As a way of bringing to close our study of prayer in the Last Discourse, it is necessary to address several key points.
First, the nature of the requests that believers will make to the Father—that is, the requests made “in Jesus’ name”, which are promised to be answered. These requests are referenced in a comprehensive and open ended manner—i.e., “whatever you would request”. The implication is that every prayer will be answered. This may be affirmed as correct, but only in the qualified sense required by the theological context of the Last Discourse.
In this regard, it may be noted that, in the Gospel of John, there is little or no practical teaching regarding prayer, such as we see at various points in the Synoptic Gospels (the Lord’s Prayer, etc). There is virtually nothing said regarding prayer for the practical necessities of daily life—food and drink, healing from illness, release from suffering, deliverance from persecution and temptation, etc. In fact, if anything, Jesus seems to draw a clear contrast between ordinary food and drink, etc, and the true spiritual nourishment that he provides for believers (4:7-14; 6:22-59; 7:37-39). Even in the Synoptic tradition, in the Lord’s Prayer, personal requests to meet daily needs are clearly subordinated to petitions related to God and His Kingdom.
The focus of the requests in the Last Discourse is defined by the thematic emphases that run through the Discourse-complex; of these, we may draw particular attention to:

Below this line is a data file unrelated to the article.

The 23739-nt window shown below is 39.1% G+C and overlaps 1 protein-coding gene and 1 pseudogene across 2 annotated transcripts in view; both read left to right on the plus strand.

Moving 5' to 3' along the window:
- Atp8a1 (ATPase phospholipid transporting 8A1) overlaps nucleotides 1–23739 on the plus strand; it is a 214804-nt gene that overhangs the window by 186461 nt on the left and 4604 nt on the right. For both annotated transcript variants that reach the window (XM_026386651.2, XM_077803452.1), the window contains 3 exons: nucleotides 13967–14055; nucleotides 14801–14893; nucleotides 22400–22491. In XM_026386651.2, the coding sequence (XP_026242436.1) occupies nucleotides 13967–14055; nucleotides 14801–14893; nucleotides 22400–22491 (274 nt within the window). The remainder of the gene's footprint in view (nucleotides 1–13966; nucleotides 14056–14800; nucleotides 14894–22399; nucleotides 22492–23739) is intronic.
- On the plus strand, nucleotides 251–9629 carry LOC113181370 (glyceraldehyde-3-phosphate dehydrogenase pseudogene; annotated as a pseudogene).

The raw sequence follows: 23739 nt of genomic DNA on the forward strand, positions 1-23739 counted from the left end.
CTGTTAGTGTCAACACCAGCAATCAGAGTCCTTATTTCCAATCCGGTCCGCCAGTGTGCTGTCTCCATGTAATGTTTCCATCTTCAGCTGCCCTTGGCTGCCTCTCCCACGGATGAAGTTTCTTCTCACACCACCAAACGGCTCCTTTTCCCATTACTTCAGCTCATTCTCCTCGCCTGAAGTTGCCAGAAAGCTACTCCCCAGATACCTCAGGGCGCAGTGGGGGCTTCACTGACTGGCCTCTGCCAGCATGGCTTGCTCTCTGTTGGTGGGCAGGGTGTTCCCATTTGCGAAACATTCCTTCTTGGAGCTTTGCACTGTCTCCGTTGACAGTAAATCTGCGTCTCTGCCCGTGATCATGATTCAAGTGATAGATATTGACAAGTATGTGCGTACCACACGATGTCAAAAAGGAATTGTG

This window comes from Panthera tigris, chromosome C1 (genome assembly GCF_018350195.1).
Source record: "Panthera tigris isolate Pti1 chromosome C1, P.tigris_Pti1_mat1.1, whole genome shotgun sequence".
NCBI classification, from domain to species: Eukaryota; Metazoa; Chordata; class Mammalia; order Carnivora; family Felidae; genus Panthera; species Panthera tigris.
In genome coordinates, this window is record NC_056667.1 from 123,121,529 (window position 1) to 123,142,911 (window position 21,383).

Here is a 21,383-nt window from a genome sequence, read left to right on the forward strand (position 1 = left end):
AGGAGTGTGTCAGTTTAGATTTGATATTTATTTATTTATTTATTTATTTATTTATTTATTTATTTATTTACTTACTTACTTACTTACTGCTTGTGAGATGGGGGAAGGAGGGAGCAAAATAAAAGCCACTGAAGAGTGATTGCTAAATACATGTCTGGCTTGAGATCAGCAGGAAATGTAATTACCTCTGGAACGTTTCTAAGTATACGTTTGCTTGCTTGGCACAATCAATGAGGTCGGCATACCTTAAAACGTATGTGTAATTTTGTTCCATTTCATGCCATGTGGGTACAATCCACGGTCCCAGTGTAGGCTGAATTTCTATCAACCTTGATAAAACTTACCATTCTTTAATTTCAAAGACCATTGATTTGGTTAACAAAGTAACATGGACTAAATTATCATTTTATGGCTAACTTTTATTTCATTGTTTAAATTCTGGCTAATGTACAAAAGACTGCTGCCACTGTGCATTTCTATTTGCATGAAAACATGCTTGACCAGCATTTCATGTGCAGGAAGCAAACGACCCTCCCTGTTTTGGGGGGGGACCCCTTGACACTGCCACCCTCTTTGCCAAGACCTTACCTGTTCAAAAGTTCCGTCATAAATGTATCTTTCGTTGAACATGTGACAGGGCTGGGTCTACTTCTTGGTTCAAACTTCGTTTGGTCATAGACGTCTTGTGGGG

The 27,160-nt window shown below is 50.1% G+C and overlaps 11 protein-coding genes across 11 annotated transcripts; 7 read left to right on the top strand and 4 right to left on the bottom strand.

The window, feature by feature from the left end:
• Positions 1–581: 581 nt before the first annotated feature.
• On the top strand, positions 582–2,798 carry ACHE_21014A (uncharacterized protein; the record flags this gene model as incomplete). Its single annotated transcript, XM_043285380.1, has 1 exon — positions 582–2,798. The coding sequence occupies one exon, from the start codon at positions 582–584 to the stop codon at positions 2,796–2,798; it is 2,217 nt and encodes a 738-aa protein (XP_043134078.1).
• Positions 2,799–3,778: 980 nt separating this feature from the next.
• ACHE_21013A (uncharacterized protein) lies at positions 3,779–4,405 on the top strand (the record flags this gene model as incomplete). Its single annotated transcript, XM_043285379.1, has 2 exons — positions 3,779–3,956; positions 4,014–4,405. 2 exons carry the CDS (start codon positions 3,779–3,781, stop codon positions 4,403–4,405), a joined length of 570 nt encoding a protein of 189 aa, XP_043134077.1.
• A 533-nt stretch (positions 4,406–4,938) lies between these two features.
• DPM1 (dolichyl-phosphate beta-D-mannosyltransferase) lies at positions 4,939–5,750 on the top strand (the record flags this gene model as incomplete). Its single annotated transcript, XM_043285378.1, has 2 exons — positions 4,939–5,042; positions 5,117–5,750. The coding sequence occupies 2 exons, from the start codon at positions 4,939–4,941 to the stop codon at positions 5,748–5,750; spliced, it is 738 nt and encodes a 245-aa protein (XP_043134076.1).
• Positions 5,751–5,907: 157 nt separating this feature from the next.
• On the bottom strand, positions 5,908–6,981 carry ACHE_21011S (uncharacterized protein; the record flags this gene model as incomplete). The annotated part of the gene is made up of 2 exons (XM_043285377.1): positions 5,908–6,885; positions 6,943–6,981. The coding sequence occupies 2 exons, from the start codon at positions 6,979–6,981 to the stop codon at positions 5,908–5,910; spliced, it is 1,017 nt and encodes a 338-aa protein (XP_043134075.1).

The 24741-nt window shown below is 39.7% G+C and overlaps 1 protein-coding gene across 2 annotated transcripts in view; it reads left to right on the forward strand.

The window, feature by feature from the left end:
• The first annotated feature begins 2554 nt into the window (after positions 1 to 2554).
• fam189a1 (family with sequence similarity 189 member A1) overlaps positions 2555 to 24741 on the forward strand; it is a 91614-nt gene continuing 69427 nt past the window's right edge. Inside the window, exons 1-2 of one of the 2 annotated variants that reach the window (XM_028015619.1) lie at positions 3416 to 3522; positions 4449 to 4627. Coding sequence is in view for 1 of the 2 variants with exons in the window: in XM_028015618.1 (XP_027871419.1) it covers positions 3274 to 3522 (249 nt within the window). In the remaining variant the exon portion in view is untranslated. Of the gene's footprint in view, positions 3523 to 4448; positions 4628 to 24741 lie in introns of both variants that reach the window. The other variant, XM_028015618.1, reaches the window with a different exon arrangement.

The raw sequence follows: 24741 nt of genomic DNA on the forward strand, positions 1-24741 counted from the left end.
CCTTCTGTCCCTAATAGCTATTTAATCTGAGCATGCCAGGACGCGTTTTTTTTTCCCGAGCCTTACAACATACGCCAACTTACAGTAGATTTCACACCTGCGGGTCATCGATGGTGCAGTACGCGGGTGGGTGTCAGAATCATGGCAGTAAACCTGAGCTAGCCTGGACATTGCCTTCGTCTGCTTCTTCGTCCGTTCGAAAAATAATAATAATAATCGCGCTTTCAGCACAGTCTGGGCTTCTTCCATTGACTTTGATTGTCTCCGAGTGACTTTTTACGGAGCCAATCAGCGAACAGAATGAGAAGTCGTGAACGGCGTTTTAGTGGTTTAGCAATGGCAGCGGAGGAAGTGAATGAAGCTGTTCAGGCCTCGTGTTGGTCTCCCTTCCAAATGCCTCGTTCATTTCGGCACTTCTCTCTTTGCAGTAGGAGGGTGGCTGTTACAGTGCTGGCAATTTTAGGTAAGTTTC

- Understanding of who Jesus is, and his relation to the Father
- Jesus (the Son) as the one sent by God the Father, who makes known, through word and action, the truth of the Father; believers, in turn, are sent by Jesus to do the same—i.e., make known the truth of God the Father and Jesus the Son
- The bond of love that unites believers to Father and Son; it is the same bond that unites believers with one another (including those chosen ones who have not yet come to faith)
- The presence of the Spirit, uniting believers with Father and Son (and each other); through the ministry of believers, the Spirit is communicated to others, even as Jesus communicated it to the first disciples (20:22)
Second, the significance of prayer in Jesus’ name. As previously noted, this cannot be limited to a facile inclusion of the phrase “in Jesus’ name” as part of prayers (though early Christians did adopt this practice). Rather, the phrase is a fundamental mark of identity—that is, those who are true believers in Christ. From the standpoint of Johannine theology, this especially refers to the union of believers with Christ, and of his personal presence abiding in and among them. This emphasis is scarcely unique to the Johannine tradition; it was part of the wider early Christian tradition, including the baptism ritual. Even in the Synoptic Gospels, we find a saying such as in Matt 18:20, where the phrase (“in my name”) clearly indicates the personal (spiritual) presence of Jesus (cf. also Mk 9:37 par).
The Johannine writings go much further in developing the early tradition, especially here in the Last Discourse, where Jesus’ teaching to his disciples is expressed, overwhelmingly, in terms of the Johannine idiom (cp. the language and manner of expression in First John). In the Last Discourse, the abiding presence of Jesus (= “in Jesus’ name”) is defined primarily in terms of: (a) love, and (b) the Spirit. These are addressed in the final two points.